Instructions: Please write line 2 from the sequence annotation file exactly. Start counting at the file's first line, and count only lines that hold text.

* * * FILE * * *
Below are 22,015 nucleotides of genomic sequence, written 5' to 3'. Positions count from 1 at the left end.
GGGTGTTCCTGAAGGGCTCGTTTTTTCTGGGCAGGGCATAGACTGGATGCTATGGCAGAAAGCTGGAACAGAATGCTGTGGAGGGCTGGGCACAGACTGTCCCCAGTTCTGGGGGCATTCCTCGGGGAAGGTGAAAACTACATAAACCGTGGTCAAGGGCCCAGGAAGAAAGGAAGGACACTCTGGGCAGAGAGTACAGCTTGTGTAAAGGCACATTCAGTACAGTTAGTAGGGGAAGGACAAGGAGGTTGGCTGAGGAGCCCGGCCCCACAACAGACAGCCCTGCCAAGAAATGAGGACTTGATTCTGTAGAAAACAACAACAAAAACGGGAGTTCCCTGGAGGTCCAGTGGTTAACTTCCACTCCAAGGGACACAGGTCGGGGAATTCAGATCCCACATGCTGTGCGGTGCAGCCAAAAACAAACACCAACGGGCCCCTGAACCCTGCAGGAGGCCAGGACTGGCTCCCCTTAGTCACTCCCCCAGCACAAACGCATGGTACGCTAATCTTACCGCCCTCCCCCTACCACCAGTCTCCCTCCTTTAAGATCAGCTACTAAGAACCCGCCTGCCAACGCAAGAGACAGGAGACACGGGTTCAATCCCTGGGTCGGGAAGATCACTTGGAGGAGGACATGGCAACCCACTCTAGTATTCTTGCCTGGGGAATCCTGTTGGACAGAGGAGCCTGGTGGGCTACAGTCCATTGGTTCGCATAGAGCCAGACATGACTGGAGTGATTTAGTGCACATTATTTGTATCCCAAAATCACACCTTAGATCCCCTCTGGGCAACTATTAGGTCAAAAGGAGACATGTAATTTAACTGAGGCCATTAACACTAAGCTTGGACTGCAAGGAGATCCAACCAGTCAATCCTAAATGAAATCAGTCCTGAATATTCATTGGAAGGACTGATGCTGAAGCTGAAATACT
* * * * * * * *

GGGTGTTCCTGAAGGGCTCGTTTTTTCTGGGCAGGGCATAGACTGGATGCTATGGCAGAAAGCTGGAACAGAATGCTGTGGAGGGCTGGGCACAGACTGTCCCCAGTTCTGGGGGCATTCCTCGGGGAAGGTGAAAACTACATAAACCGTGGTCAAGGGCCCAGGAAGAAAGGAAGGACACTCTGGGCAGAGAGTACAGCTTGTGTAAAGGCACATTCAGTACAGTTAGTAGGGGAAGGACAAGGAGGTTGGCTGAGGAGCCCGGCCCCACAACAGACAGCCCTGCCAAGAAATGAGGACTTGATTCTGTAGAAAACAACAACAAAAACGGGAGTTCCCTGGAGGTCCAGTGGTTAACTTCCACTCCAAGGGACACAGGTCGGGGAATTCAGATCCCACATGCTGTGCGGTGCAGCCAAAAACAAACACCAACGGGCCCCTGAACCCTGCAGGAGGCCAGGACTGGCTCCCCTTAGTCACTCCCCCAGCACAAACGCATGGTACGCTAATCTTACCGCCCTCCCCCTACCACCAGTCTCCCTCCTTTAAGATCAGCTACTAAGAACCCGCCTGCCAACGCAAGAGACAGGAGACACGGGTTCAATCCCTGGGTCGGGAAGATCACTTGGAGGAGGACATGGCAACCCACTCTAGTATTCTTGCCTGGGGAATCCTGTTGGACAGAGGAGCCTGGTGGGCTACAGTCCATTGGTTCGCATAGAGCCAGACATGACTGGAGTGATTTAGTGCACATTATTTGTATCCCAAAATCACACCTTAGATCCCCTCTGGGCAACTATTAGGTCAAAAGGAGACATGTAATTTAACTGAGGCCATTAACACTAAGCTTGGACTGCAAGGAGATCCAACCAGTCAATCCTAAATGAAATCAGTCCTGAATATTCATTGGAAGGACTGATGCTGAAGCTGAAATACT